It’s the weekend…finally. The perfect time to grab a cup of coffee and catch up on some reading. Below, you’ll find some articles I came across this week that I found helpful as a leader and parent and hope you do as well.
Before diving into those, in case you missed them this week. Here are the top 3 posts on my blog this week that I hope you find helpful:
- 11 Ways to Know You’ve Settled for a Mediocre Marriage
- How the Enneagram is Helping Me Grow as a Leader
- The Drive of the Apostle Paul (and a Pastor)
I had a post published on Ministry Pass this week called When You Quit too Soon that got a lot of traction. If you’re struggling to stay engaged in your role, at your church or thinking about leaving a ministry job, I wrote this post to encourage you.
Also, Casey Cease and I released a new podcast this week on self-leadership, weight loss and the role food plays in leadership. I think this is often overlooked by pastors, church planters, and leaders. I hope it helps you reach your goals in 2018!
Now, onto the books, blogs & podcasts I enjoyed this week:
If you’re a reader (and you probably are if you follow my blog), I finished up John Ortberg’s new book this week called I’d Like You More If You Were More Like Me: Getting Real about Getting Close. I’m an 8 on the enneagram, so intimacy and closeness do not come naturally to me. This book was incredibly helpful in that area. If that’s a struggle for you, I’d highly recommend it.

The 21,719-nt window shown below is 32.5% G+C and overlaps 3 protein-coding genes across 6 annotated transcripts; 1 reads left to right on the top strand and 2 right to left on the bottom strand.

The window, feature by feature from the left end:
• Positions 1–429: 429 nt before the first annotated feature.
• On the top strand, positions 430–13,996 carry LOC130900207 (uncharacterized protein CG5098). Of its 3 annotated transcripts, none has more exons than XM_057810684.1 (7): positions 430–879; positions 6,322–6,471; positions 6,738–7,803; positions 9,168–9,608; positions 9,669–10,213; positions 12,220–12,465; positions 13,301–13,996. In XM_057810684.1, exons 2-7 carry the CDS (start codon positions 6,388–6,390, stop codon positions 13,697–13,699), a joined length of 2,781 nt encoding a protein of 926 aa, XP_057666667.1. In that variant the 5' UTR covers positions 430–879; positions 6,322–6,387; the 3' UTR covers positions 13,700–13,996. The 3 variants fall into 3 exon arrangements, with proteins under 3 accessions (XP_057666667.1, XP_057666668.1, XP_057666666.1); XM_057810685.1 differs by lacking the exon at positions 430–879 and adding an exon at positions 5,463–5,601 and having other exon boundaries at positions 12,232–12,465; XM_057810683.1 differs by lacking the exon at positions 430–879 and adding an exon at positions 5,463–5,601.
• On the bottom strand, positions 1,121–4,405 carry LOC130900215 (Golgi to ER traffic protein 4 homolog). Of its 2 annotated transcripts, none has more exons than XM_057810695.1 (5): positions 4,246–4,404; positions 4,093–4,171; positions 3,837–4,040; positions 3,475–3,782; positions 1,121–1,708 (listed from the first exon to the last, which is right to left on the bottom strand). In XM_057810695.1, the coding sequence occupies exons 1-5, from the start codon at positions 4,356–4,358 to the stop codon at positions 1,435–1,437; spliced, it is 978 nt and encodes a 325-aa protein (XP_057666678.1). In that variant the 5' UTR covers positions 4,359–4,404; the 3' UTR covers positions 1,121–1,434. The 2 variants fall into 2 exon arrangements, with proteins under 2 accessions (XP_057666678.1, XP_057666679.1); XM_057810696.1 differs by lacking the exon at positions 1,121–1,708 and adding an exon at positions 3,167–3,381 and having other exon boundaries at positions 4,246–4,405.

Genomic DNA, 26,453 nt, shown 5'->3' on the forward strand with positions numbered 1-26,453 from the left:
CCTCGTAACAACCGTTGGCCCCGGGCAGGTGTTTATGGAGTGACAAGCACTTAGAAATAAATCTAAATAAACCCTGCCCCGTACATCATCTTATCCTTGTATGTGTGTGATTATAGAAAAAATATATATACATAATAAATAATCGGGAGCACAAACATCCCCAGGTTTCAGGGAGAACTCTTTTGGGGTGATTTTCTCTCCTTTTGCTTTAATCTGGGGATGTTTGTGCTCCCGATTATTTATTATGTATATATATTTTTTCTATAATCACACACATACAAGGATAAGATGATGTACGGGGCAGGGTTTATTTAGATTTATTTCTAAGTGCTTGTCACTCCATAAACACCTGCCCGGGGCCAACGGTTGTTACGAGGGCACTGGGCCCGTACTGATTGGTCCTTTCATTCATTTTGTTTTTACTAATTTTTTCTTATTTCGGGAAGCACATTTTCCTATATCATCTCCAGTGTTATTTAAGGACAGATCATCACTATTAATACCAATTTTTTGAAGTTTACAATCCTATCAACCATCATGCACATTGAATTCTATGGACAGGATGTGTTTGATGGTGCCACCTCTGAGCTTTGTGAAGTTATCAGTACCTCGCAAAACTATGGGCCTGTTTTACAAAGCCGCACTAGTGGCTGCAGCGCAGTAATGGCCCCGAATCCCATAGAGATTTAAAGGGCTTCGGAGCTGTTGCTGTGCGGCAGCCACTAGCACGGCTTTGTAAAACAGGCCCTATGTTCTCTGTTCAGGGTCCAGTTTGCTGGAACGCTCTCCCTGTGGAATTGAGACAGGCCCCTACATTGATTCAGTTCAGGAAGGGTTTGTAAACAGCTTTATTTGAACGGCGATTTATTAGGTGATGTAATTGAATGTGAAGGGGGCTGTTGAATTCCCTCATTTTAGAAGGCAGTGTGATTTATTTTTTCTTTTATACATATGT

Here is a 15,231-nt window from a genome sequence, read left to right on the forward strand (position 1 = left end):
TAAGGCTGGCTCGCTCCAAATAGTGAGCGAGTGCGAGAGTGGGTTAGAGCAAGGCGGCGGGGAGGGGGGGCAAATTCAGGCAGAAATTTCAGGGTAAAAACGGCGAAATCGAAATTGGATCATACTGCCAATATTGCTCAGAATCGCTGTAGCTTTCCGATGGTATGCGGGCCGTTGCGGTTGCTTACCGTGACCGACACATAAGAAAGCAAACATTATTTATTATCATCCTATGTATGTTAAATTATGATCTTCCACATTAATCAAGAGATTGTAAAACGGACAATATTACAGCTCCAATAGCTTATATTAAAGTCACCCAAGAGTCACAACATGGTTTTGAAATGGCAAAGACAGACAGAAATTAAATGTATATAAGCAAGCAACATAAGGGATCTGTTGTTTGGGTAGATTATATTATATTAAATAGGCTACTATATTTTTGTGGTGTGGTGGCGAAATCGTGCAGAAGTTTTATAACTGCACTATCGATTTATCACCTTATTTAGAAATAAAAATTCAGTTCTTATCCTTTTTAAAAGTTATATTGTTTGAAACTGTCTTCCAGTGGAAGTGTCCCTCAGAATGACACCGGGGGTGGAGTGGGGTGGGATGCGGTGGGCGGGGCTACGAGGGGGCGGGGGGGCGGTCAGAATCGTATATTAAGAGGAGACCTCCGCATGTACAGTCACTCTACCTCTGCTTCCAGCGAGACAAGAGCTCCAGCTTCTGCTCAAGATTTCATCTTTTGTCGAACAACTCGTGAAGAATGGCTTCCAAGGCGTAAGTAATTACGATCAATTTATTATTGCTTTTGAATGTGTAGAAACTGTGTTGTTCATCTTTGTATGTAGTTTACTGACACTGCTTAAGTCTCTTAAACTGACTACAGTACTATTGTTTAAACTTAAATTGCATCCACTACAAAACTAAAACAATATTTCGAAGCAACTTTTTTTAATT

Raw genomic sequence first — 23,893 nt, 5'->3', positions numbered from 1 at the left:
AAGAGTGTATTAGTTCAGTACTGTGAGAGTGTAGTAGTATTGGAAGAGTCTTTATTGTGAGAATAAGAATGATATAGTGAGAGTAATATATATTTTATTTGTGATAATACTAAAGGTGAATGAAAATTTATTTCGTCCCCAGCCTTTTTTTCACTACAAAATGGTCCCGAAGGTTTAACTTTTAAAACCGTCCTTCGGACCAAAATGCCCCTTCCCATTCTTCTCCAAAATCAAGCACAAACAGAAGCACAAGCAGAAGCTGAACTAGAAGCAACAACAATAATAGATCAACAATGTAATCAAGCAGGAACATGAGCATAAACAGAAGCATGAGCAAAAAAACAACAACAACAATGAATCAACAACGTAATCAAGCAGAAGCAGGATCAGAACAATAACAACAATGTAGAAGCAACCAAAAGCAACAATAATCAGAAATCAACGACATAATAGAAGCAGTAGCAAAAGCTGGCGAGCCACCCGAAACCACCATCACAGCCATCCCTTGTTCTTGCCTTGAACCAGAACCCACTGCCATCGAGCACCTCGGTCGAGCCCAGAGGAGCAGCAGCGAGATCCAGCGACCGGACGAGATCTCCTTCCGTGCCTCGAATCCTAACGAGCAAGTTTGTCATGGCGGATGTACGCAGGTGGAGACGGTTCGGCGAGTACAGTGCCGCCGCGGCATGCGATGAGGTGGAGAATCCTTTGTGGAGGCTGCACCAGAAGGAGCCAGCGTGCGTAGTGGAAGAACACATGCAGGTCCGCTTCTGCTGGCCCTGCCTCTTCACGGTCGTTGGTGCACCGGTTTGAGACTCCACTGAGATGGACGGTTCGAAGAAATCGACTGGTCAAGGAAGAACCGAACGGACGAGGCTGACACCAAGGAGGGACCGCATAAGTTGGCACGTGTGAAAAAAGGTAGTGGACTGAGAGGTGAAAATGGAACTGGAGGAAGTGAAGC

I loved this podcast with Josh Shipp on How to parent annoying kids. Not because I have annoying kids, but because I have kids that can annoy me in my lowest moments as a parent. My annoyance as a parent (and probably yours too) is usually from my lack of patience, lack of sleep or a long day.
If you’re like me, you’re always looking for new leaders, whether that is staff, elders, volunteers. People you can help reach their potential. But how do you find them? Scott Cochrane has 5 helpful ways to spot talent.
You probably have a list of goals for 2018, things you’ll do by the end of the year. But do you have a ‘to not do’ list? You should. Here’s why.